Chapter eight examines the failure of al-Qaeda in Palestine, where the organization has not sought ties with Hamas -- opting to criticize Hamas for engaging in politics (although the real reason was al-Qaeda’s inability to compete with the Muslim Brotherhood in this arena) and its failures in Egypt -- and specifically with Gama’a Islamiya which rejected the claim that it had merged with al-Qaeda. Chapter nine then discusses the tensions between al-Qaeda and the Islamic State in Syria. Mendelsohn concludes that when it comes to ISIS, that group not only rejected a merger, it turned against al-Qaeda and became a major competitor to al-Qaeda.

The thesis put forth by Mendelsohn in The al-Qaeda Franchise has a number of shortcomings. First, his argument appears rather deductive, in that a number of assumptions are made, particularly about al-Qaeda’s overall strategy, without really analyzing the strategy or its evolution. It would have strengthened his argument to devote a chapter to assessing al-Qaeda’s theological, political and military goals prior to 9/11, and following the Battle of Tora Bora and the ensuing U.S. led campaign to kill and capture members of al-Qaeda. The need for such an assessment stems from this principal question: what is al-Qaeda’s goal? Is it to destroy the Far Enemy in the hope that this would weaken the current Arab regimes, many of whom rely on the United States? Or, is the goal to bring down a superpower? Or, establish the Caliphate? Or, something else? These questions demand answers, as they help assess the reasons behind why an organization would seek out new members, allies, or groups which may weaken its internal cohesion. Additionally, there is an assumption that al-Qaeda’s goals have remained static, which raises some questions especially because of roles played by such individuals as Younis Tsouli (a.k.a. Irhabi007), who disseminate jihadi literature and information on the internet. Simply, there is the argument that al-Qaeda is no longer an organization, but rather an ideology or even a social movement, which means that it is less focused on having members, and more on spreading its interpretation of Islam. Secondly, clearly there is a dearth of primary resources, and one should not have expected the author to have interviewed al-Qaeda members as to their strategy, but at times his statements and claims demand more concrete as opposed to circumstantial evidence. Third, the case studies, as fascinating as they are, lack depth, particularly the work on the Islamic State -- and not only the schism between al-Baghdadi and Zawahiri -- but the fact that the Islamic State has attracted thousands to its ranks by not only promising jihadi ideology, but material gains (it pays salaries) and a carte blanche when it comes to violence. Simply, the Islamic State is arguably the latest manifestation of the al-Qaeda brand in that it emerged out of the work and inspiration of Abu Musab al-Zarqawi and Camp Bucca, a detention facility created by the United States in Umm Qasr, Iraq which ended up as the holding area for many of the future leaders of the Islamic State. A fourth question that Mendelsohn never really addresses is whether al-Qaeda is truly a threat. One has to wonder whether the organization which lost its inspirational leader on May 2, 2011, killed in Abbottabad by a U.S. Navy Seal team, is really a threat -- as by all indications the groups lacks money and manpower and its recruits are being hounded across the globe.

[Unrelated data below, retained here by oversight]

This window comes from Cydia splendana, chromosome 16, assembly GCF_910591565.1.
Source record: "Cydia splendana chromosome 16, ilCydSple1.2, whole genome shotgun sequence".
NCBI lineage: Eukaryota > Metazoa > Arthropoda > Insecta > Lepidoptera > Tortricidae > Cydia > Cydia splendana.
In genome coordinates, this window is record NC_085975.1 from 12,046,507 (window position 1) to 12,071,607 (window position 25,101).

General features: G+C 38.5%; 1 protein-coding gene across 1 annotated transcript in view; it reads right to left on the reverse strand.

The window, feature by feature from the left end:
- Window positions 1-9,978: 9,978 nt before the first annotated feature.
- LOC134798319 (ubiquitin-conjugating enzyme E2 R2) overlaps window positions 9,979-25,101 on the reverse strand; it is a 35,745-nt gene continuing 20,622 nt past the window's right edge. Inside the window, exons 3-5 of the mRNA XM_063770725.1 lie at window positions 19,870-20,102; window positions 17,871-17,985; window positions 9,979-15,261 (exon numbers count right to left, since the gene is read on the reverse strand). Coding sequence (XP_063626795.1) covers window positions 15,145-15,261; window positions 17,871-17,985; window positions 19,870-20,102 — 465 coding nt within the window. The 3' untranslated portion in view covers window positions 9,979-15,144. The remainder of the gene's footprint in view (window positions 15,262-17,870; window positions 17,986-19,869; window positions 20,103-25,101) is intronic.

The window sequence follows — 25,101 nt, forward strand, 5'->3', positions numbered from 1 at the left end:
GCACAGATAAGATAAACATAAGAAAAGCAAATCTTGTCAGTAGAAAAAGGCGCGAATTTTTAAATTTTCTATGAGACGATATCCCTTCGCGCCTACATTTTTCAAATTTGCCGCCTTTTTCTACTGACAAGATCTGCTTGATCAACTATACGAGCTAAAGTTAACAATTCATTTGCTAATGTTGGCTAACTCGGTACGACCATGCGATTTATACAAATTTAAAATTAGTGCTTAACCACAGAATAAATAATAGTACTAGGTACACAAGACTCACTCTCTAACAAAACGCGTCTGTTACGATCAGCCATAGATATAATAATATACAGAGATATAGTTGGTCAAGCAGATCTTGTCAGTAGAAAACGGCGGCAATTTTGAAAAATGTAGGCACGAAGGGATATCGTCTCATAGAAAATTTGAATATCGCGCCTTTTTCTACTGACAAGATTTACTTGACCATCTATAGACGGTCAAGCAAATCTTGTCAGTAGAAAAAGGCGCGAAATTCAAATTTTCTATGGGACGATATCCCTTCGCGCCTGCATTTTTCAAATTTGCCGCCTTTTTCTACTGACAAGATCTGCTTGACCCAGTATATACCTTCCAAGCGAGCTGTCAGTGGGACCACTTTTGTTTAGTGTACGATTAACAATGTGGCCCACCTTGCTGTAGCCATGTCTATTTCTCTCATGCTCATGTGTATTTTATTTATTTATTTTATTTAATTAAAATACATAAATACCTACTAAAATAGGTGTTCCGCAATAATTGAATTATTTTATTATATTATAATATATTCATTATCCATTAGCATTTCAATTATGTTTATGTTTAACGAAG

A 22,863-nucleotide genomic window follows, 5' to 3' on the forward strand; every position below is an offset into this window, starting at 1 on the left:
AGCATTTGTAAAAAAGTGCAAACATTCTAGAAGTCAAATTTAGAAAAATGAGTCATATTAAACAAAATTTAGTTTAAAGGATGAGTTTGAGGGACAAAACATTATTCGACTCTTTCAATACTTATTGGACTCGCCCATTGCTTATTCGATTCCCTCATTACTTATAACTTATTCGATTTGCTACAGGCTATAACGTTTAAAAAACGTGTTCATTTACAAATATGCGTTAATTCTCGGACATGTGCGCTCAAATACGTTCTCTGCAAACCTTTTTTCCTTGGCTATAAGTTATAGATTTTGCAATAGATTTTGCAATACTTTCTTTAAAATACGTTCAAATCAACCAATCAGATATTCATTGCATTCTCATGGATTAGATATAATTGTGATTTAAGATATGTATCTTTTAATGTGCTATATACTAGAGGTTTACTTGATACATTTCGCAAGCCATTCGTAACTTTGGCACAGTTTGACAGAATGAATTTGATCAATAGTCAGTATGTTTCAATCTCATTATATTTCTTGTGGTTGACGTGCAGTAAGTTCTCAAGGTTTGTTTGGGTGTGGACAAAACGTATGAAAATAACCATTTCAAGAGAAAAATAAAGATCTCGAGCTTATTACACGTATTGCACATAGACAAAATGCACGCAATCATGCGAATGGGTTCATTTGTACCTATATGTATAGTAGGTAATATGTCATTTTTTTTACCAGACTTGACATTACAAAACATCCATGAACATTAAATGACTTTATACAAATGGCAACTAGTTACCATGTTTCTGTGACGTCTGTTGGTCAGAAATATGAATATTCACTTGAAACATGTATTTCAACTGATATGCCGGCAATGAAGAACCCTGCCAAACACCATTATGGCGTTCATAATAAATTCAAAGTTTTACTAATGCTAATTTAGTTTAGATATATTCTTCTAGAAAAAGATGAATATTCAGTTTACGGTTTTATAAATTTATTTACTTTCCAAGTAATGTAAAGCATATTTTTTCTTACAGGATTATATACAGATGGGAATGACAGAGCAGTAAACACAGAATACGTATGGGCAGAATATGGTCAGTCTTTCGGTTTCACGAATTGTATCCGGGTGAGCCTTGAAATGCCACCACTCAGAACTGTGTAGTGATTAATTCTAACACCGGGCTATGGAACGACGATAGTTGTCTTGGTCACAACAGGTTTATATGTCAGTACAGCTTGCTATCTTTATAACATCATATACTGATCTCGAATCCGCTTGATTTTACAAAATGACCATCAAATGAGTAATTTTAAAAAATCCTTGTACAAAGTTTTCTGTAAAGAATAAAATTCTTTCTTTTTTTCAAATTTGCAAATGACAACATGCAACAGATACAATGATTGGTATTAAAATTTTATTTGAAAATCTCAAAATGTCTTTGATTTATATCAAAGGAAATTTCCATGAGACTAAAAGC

In sum, Barak Mendelsohn is to be commended for offering an innovative approach to studying al-Qaeda and its purported commitment to expanding its influence. One hopes that Mendelsohn continues to develop his theoretical perspective regarding franchising and terror groups, particularly in reference to the Islamic State, which currently seems to find support across the Middle East, North Africa, and East Africa.

Isaac Kfir, Research Associate, Institute for National Security and Counterterrorism (INSCT)
Syracuse University, NY, USA